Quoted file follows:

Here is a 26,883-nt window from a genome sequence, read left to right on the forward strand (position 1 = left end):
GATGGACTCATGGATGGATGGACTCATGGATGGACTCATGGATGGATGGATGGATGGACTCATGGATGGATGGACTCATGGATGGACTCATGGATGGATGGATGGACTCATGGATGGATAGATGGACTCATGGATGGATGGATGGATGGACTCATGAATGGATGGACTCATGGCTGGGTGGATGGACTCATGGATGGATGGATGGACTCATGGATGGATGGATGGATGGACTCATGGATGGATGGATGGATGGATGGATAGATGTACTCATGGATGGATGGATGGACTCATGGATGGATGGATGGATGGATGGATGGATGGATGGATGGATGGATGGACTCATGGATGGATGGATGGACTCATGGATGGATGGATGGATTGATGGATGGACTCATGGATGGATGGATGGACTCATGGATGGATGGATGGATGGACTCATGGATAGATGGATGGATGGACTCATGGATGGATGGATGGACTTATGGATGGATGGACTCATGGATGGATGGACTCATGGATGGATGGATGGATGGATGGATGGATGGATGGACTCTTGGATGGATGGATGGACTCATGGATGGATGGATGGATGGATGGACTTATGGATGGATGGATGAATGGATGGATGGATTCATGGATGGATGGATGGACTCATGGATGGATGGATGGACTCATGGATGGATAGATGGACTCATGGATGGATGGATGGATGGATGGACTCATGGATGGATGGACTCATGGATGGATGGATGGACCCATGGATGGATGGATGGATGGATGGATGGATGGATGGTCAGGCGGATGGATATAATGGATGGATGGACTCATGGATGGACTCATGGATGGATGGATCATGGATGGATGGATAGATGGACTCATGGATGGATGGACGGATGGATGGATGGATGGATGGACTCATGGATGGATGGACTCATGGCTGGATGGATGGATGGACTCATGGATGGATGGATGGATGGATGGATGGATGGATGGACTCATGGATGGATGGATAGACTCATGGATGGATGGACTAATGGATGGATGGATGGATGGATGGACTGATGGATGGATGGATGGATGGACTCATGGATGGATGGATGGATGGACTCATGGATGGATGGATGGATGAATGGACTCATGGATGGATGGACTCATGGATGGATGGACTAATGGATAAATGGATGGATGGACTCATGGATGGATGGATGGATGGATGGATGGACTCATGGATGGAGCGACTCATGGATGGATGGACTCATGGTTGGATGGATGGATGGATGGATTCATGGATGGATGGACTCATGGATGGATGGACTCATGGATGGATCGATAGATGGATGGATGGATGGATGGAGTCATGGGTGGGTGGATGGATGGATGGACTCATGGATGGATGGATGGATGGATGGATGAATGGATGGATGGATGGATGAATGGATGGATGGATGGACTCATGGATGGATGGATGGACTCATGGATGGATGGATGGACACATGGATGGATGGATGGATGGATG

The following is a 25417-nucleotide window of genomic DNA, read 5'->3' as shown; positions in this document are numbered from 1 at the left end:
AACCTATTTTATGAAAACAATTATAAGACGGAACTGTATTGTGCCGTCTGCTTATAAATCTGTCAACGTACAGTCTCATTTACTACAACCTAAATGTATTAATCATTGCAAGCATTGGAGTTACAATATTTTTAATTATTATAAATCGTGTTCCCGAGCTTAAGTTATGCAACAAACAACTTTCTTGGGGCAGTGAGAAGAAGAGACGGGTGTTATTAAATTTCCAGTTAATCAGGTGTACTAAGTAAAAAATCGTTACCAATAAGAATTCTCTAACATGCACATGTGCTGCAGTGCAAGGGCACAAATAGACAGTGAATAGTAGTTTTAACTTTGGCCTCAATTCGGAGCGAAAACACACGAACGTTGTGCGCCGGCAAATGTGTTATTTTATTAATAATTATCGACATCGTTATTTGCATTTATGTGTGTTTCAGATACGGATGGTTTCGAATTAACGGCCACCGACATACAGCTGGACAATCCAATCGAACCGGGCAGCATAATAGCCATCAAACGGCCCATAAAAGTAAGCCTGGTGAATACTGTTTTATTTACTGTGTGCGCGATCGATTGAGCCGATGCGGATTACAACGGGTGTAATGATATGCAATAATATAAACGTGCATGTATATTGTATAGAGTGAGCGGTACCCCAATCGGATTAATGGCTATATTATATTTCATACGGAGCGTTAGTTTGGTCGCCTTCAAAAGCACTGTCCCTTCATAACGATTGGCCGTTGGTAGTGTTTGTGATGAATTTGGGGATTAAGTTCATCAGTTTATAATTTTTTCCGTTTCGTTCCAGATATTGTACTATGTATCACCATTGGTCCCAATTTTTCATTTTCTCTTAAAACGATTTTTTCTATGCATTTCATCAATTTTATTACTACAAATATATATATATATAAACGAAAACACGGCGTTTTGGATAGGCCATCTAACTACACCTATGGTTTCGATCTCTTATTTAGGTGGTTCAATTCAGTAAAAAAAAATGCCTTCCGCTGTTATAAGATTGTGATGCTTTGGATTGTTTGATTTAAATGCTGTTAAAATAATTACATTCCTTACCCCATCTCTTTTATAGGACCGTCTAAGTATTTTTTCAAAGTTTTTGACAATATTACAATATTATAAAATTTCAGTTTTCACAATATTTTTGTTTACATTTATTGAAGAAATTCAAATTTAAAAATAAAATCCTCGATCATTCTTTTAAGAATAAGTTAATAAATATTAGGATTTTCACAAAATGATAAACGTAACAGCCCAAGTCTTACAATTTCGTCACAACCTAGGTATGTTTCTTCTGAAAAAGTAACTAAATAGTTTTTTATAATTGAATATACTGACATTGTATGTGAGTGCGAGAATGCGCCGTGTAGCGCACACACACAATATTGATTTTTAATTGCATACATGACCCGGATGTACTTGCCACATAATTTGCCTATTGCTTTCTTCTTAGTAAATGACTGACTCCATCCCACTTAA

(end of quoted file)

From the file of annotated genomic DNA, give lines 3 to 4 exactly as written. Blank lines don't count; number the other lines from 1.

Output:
The following is a 25417-nucleotide window of genomic DNA, read 5'->3' as shown; positions in this document are numbered from 1 at the left end:
AACCTATTTTATGAAAACAATTATAAGACGGAACTGTATTGTGCCGTCTGCTTATAAATCTGTCAACGTACAGTCTCATTTACTACAACCTAAATGTATTAATCATTGCAAGCATTGGAGTTACAATATTTTTAATTATTATAAATCGTGTTCCCGAGCTTAAGTTATGCAACAAACAACTTTCTTGGGGCAGTGAGAAGAAGAGACGGGTGTTATTAAATTTCCAGTTAATCAGGTGTACTAAGTAAAAAATCGTTACCAATAAGAATTCTCTAACATGCACATGTGCTGCAGTGCAAGGGCACAAATAGACAGTGAATAGTAGTTTTAACTTTGGCCTCAATTCGGAGCGAAAACACACGAACGTTGTGCGCCGGCAAATGTGTTATTTTATTAATAATTATCGACATCGTTATTTGCATTTATGTGTGTTTCAGATACGGATGGTTTCGAATTAACGGCCACCGACATACAGCTGGACAATCCAATCGAACCGGGCAGCATAATAGCCATCAAACGGCCCATAAAAGTAAGCCTGGTGAATACTGTTTTATTTACTGTGTGCGCGATCGATTGAGCCGATGCGGATTACAACGGGTGTAATGATATGCAATAATATAAACGTGCATGTATATTGTATAGAGTGAGCGGTACCCCAATCGGATTAATGGCTATATTATATTTCATACGGAGCGTTAGTTTGGTCGCCTTCAAAAGCACTGTCCCTTCATAACGATTGGCCGTTGGTAGTGTTTGTGATGAATTTGGGGATTAAGTTCATCAGTTTATAATTTTTTCCGTTTCGTTCCAGATATTGTACTATGTATCACCATTGGTCCCAATTTTTCATTTTCTCTTAAAACGATTTTTTCTATGCATTTCATCAATTTTATTACTACAAATATATATATATATAAACGAAAACACGGCGTTTTGGATAGGCCATCTAACTACACCTATGGTTTCGATCTCTTATTTAGGTGGTTCAATTCAGTAAAAAAAAATGCCTTCCGCTGTTATAAGATTGTGATGCTTTGGATTGTTTGATTTAAATGCTGTTAAAATAATTACATTCCTTACCCCATCTCTTTTATAGGACCGTCTAAGTATTTTTTCAAAGTTTTTGACAATATTACAATATTATAAAATTTCAGTTTTCACAATATTTTTGTTTACATTTATTGAAGAAATTCAAATTTAAAAATAAAATCCTCGATCATTCTTTTAAGAATAAGTTAATAAATATTAGGATTTTCACAAAATGATAAACGTAACAGCCCAAGTCTTACAATTTCGTCACAACCTAGGTATGTTTCTTCTGAAAAAGTAACTAAATAGTTTTTTATAATTGAATATACTGACATTGTATGTGAGTGCGAGAATGCGCCGTGTAGCGCACACACACAATATTGATTTTTAATTGCATACATGACCCGGATGTACTTGCCACATAATTTGCCTATTGCTTTCTTCTTAGTAAATGACTGACTCCATCCCACTTAA